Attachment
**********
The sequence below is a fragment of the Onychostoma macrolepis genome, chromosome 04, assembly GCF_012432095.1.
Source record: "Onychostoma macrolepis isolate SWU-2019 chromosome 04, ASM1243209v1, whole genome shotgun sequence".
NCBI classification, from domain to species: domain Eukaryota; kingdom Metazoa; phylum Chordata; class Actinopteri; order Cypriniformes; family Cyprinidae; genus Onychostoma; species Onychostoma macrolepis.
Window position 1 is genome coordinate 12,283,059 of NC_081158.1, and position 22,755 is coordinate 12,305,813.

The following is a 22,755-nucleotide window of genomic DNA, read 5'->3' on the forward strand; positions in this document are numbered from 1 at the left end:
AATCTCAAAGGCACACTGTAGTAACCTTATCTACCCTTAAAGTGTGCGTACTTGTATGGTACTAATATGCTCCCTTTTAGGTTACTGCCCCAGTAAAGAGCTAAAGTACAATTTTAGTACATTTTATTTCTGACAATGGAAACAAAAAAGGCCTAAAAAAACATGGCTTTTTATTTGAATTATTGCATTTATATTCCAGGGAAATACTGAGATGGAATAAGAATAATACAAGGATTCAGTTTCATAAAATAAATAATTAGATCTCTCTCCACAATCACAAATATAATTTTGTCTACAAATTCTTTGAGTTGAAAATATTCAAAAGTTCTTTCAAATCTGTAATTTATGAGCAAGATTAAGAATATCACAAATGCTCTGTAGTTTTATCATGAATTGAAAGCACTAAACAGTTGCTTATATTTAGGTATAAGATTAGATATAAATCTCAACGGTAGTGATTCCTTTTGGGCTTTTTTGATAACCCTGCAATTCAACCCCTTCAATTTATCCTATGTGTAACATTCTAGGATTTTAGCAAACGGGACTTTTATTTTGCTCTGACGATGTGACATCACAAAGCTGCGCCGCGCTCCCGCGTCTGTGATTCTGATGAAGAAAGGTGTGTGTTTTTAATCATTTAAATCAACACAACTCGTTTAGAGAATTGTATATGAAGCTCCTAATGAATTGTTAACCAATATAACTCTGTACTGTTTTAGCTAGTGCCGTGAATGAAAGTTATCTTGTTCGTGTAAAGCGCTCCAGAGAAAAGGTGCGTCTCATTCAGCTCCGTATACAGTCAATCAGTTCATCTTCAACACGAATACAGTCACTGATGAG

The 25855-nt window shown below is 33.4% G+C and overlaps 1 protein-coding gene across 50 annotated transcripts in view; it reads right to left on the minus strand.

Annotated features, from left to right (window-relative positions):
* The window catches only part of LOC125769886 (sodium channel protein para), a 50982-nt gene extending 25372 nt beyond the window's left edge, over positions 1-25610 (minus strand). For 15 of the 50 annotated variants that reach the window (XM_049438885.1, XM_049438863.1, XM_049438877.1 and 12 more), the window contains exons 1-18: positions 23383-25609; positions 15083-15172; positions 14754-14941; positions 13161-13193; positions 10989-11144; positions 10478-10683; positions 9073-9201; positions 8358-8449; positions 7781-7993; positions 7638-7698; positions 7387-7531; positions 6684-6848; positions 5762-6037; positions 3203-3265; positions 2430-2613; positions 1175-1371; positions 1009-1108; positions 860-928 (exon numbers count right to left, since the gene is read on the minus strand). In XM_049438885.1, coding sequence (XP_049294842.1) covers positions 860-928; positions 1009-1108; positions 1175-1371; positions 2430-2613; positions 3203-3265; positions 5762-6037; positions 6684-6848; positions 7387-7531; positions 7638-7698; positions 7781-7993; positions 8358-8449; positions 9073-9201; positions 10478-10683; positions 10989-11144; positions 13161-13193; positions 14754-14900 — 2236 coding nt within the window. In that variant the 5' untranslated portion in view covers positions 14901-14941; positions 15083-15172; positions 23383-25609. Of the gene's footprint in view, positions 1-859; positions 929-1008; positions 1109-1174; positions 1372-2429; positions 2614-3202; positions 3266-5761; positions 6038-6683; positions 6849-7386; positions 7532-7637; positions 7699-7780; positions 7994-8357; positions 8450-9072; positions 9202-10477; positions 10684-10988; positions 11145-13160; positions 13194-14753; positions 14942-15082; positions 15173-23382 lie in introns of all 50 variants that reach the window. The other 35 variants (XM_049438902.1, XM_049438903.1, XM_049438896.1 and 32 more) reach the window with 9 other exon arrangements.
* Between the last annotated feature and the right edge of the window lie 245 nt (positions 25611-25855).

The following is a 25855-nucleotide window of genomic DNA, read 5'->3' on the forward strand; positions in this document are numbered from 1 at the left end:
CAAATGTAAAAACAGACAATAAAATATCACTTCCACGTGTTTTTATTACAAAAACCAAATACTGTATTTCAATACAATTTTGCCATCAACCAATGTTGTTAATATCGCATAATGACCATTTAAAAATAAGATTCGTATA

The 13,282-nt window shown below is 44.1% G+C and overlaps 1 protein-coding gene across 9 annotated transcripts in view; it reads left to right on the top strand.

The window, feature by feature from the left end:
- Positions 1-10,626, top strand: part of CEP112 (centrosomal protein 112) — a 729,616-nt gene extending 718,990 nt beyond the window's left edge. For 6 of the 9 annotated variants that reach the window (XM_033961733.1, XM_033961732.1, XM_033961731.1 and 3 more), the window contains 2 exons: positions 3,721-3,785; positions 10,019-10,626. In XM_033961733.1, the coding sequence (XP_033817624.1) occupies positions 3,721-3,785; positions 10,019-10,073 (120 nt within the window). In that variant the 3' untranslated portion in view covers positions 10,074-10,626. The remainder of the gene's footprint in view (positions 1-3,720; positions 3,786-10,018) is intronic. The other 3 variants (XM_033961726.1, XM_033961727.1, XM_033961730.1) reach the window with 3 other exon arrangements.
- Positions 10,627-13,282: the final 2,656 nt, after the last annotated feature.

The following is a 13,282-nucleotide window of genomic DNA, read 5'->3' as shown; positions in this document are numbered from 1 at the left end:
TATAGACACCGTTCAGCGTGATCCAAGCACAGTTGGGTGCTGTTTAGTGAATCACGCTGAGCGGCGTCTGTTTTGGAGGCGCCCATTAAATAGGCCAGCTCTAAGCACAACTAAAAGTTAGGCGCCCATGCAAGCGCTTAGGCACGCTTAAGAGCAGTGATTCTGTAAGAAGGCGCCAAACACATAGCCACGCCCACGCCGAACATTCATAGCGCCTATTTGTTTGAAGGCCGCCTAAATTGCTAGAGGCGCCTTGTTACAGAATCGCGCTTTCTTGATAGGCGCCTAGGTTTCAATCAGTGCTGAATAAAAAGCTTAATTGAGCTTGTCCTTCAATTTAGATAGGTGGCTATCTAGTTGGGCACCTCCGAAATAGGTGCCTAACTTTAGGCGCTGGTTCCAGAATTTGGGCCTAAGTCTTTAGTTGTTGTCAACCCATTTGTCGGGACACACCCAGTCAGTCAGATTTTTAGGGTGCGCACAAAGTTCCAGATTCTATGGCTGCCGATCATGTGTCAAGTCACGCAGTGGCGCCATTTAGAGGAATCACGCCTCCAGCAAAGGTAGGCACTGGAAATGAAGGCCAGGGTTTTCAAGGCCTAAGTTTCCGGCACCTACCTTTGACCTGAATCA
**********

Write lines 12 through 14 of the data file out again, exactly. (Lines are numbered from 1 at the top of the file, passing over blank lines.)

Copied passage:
CAAATGTAAAAACAGACAATAAAATATCACTTCCACGTGTTTTTATTACAAAAACCAAATACTGTATTTCAATACAATTTTGCCATCAACCAATGTTGTTAATATCGCATAATGACCATTTAAAAATAAGATTCGTATA

The 13,282-nt window shown below is 44.1% G+C and overlaps 1 protein-coding gene across 9 annotated transcripts in view; it reads left to right on the top strand.

The window, feature by feature from the left end: